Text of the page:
When Art Wong ’63 was a student at UC Berkeley he was sometimes uncertain how to navigate life at a world-class university. Wong grew up in Berkeley, the youngest of six children in an immigrant family. A first-generation student, he received scholarship funds to attend Cal, but once he got there it was sink or swim, and he felt unsure of himself.
That experience inspired Wong to create an Achievement Award Program (TAAP) endowment to support students from low-income, first-generation, underrepresented backgrounds.
“When I was at Berkeley the academic and campus life support of a scholarship like TAAP would’ve been very helpful,” says Wong, a retired emergency medical physician. “I had no clue. I never went to see an advisor or a professor, nor knew how to access any other support services that may have been available.”
Despite the challenges, Wong eventually found his footing at Cal, and beyond. He graduated with a degree in history, then attended George Washington Medical School in Washington D.C. He served as a physician during the Vietnam War, after which he began practicing emergency medicine in San Francisco. In 2010, he received the American College of Emergency Physicians (ACEP) California Distinguished Service Award, which recognizes leadership and excellence.
Wong’s story began in Berkeley. His father Yuen Cham had emigrated from China and ran a grocery store in Arizona. In 1937 his father decided that his six children were becoming too Westernized and losing connection to their Chinese roots. He took the family to San Francisco with the intention of boarding a ship and moving back to China. While the family was in San Francisco, Japan invaded China and it wasn’t safe for the family to return.
They settled in Berkeley, where his father then established a small grocery store. When Wong was 1½ years old his father passed away, leaving Wong’s mother, Check Seang, and her six children (all of whom later earned degrees at UC Berkeley) to run the store. As a teen, Wong attended Berkeley High, where he felt like an outsider, excluded from the mainstream of the white majority high school.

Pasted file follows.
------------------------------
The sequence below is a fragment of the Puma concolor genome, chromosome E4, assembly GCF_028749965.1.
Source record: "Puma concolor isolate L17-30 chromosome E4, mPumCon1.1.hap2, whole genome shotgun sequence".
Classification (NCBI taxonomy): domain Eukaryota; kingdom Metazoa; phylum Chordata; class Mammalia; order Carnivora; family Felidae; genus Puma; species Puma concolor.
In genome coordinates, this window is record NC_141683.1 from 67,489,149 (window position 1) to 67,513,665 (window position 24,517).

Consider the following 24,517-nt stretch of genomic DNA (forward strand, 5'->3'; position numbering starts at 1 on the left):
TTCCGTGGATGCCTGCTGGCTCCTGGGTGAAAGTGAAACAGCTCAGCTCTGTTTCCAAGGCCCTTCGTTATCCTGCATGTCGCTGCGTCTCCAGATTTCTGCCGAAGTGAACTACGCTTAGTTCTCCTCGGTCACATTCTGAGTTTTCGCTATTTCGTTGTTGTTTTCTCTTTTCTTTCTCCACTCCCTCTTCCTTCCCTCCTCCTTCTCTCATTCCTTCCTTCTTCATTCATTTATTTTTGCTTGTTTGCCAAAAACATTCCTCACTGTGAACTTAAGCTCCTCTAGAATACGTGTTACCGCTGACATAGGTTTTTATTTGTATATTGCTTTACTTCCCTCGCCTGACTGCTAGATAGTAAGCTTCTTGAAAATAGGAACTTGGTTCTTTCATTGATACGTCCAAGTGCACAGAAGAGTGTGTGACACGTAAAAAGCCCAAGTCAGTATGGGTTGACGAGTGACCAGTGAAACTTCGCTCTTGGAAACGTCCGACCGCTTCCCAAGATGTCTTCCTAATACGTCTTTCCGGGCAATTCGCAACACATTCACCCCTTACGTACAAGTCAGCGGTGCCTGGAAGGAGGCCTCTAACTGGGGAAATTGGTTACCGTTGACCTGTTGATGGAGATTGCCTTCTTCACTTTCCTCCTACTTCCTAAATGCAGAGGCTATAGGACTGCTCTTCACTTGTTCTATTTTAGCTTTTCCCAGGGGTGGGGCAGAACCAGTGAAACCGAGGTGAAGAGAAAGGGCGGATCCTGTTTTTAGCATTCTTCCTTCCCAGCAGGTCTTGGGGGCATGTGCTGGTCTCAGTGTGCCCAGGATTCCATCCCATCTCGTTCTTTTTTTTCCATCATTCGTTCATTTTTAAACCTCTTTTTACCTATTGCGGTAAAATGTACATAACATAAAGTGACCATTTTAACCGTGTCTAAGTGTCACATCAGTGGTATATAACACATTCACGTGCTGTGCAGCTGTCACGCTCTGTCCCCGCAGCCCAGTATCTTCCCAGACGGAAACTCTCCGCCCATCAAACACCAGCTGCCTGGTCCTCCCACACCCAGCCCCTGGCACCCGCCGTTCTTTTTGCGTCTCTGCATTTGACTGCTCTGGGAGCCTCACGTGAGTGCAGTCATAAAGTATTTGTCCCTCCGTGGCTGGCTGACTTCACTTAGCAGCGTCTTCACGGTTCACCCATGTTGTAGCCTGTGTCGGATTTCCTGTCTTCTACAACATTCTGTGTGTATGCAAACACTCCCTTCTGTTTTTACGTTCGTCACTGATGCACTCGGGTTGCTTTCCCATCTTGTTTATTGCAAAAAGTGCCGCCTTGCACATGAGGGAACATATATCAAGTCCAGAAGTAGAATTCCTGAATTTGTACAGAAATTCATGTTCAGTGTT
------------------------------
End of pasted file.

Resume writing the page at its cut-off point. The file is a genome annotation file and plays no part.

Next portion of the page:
That acute awareness of being an outsider was one of the reasons he decided to practice emergency medicine. Wong liked the discipline’s egalitarian approach—everyone who came to the ER received the same care, regardless of their ability to pay.
His empathy with those from low-income, marginalized communities, and his experience as an emergency room physician, also informed his approach to giving. Wong looked for opportunities to engage with the local community. He ultimately focused on programs serving San Francisco youth. He became a founding trustee of the San Francisco Day School, chairman of the board of the Huckleberry Youth Programs, and served on the board of the San Francisco YMCA. In 2005, Wong was named YMCA of San Francisco Volunteer of the Year.
His generosity extended to UC Berkeley and the Cal Alumni Association, as he served on the executive board of the College of Letters and Science and the board of CAA’s Chinese Chapter.
In 1996, California voters passed Proposition 209, prohibiting public universities from considering race, gender, or ethnicity in admissions. Immediately, the percentage of students from underrepresented communities plummeted at UC Berkeley. Wong was invited to help develop a program for under-resourced students. The outcome was the Initiative for Diversity Education and Leadership (IDEAL) scholarship. In 2012 IDEAL was folded into the nonprofit Level Playing Field Institute (LPFI). For his groundbreaking work, Wong received the LPFI Lifetime Achievement Award in 2011.
Wong particularly remembers one undergraduate student, a first-generation student from Mexico, raised by a single mother. This student wanted to go to medical school but initially did not have the grades. He stuck with it and eventually earned his BA from Cal. Wong wrote his reference to medical school at Michigan State, and the student is now an emergency room physician in the South Bay.
Wong eventually redirected his giving to TAAP. “I chose to set up my endowment with TAAP because it gives students not just financial support, but also academic and life skill support.”
“TAAP is a wonderful program. These kids are first-generation, often people of color and from immigrant families. They need our support, to achieve their dreams. And isn’t that what America is all about?”
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Give a gift today to The Achievement Award Program (TAAP) Scholarship Fund.